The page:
Plastic waste threatens Madikeri with diseases

Plastic waste threatens Madikeri with diseases

Madikeri’s landfill site has seen unprecedented dumping of unsegregated waste over the last two weeks with officials worried that the tonnes of plastic waste generated at relief centres may soon turn into mosquito breeding grounds.

Situated near Raja Seat, the Stone Hill dumping yard had two sheds where the waste was segregated till recently. However, the sheds have partially collapsed following the floods and segregation has come to a stop as workers have been diverted to clean relief centres. As water flows towards the city due to the sustained moderate rain, it is bringing all the rot in the hill back to the city.

Volunteers working at relief camps have flagged the issue, noting that vector-borne diseases will prove deadly for the district which is already suffering. “Officials are already stressed out by the flood-relief work and an outbreak of diseases like dengue and malaria will render waste all measures taken to help flood victims,” a volunteer at Ambedkar Bhavan said.

District Health Officer Dr Rajesh Surgihalli said they were aware of the issue and have taken it up with higher-ups. “As of now, we have no signs of any communicable disease. We are taking steps to reduce the use of plastic as it will facilitate mosquito breeding,” he said.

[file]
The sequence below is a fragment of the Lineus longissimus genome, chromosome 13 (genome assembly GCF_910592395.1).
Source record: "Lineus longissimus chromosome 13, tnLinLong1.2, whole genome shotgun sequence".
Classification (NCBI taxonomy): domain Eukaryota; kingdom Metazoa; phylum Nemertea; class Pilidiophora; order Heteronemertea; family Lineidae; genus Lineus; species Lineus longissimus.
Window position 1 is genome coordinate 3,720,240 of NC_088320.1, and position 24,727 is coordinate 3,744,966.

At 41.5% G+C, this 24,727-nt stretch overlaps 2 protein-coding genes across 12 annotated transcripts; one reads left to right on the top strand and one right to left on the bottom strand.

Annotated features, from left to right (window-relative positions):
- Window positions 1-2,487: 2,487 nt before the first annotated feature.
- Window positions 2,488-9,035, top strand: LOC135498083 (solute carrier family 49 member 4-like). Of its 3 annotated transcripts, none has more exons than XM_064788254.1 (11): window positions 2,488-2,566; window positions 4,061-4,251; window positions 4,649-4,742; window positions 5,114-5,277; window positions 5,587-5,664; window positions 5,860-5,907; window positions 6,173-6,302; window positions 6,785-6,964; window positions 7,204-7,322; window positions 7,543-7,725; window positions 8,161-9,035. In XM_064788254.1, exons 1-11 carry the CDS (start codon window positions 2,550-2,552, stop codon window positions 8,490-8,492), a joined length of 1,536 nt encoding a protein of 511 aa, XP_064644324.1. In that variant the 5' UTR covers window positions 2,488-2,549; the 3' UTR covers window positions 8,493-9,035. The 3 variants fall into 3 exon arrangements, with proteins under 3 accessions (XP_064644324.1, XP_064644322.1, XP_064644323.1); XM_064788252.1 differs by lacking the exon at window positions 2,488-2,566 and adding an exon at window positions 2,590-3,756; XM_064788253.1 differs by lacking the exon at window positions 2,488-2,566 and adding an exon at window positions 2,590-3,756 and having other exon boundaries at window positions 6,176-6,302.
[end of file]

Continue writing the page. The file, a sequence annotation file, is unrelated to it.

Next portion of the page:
He said a meeting was held and plans have been drawn up to take the plastic waste to a recycling plant near Mysuru.

“We have also suggested that use of water bottles in relief centres should be stopped in a phased manner by switching over to bigger cans. Steps will be taken to ensure segregation at source,” he said.

However, an official with the municipal corporation said there were no workers for segregation. “Most of the municipal workers are busy cleaning relief centres. They also have regular work of cleaning the city. We hope the rain will stop so that we can take help from the Mysuru corporation in handling the waste at Stone Hill,” he said.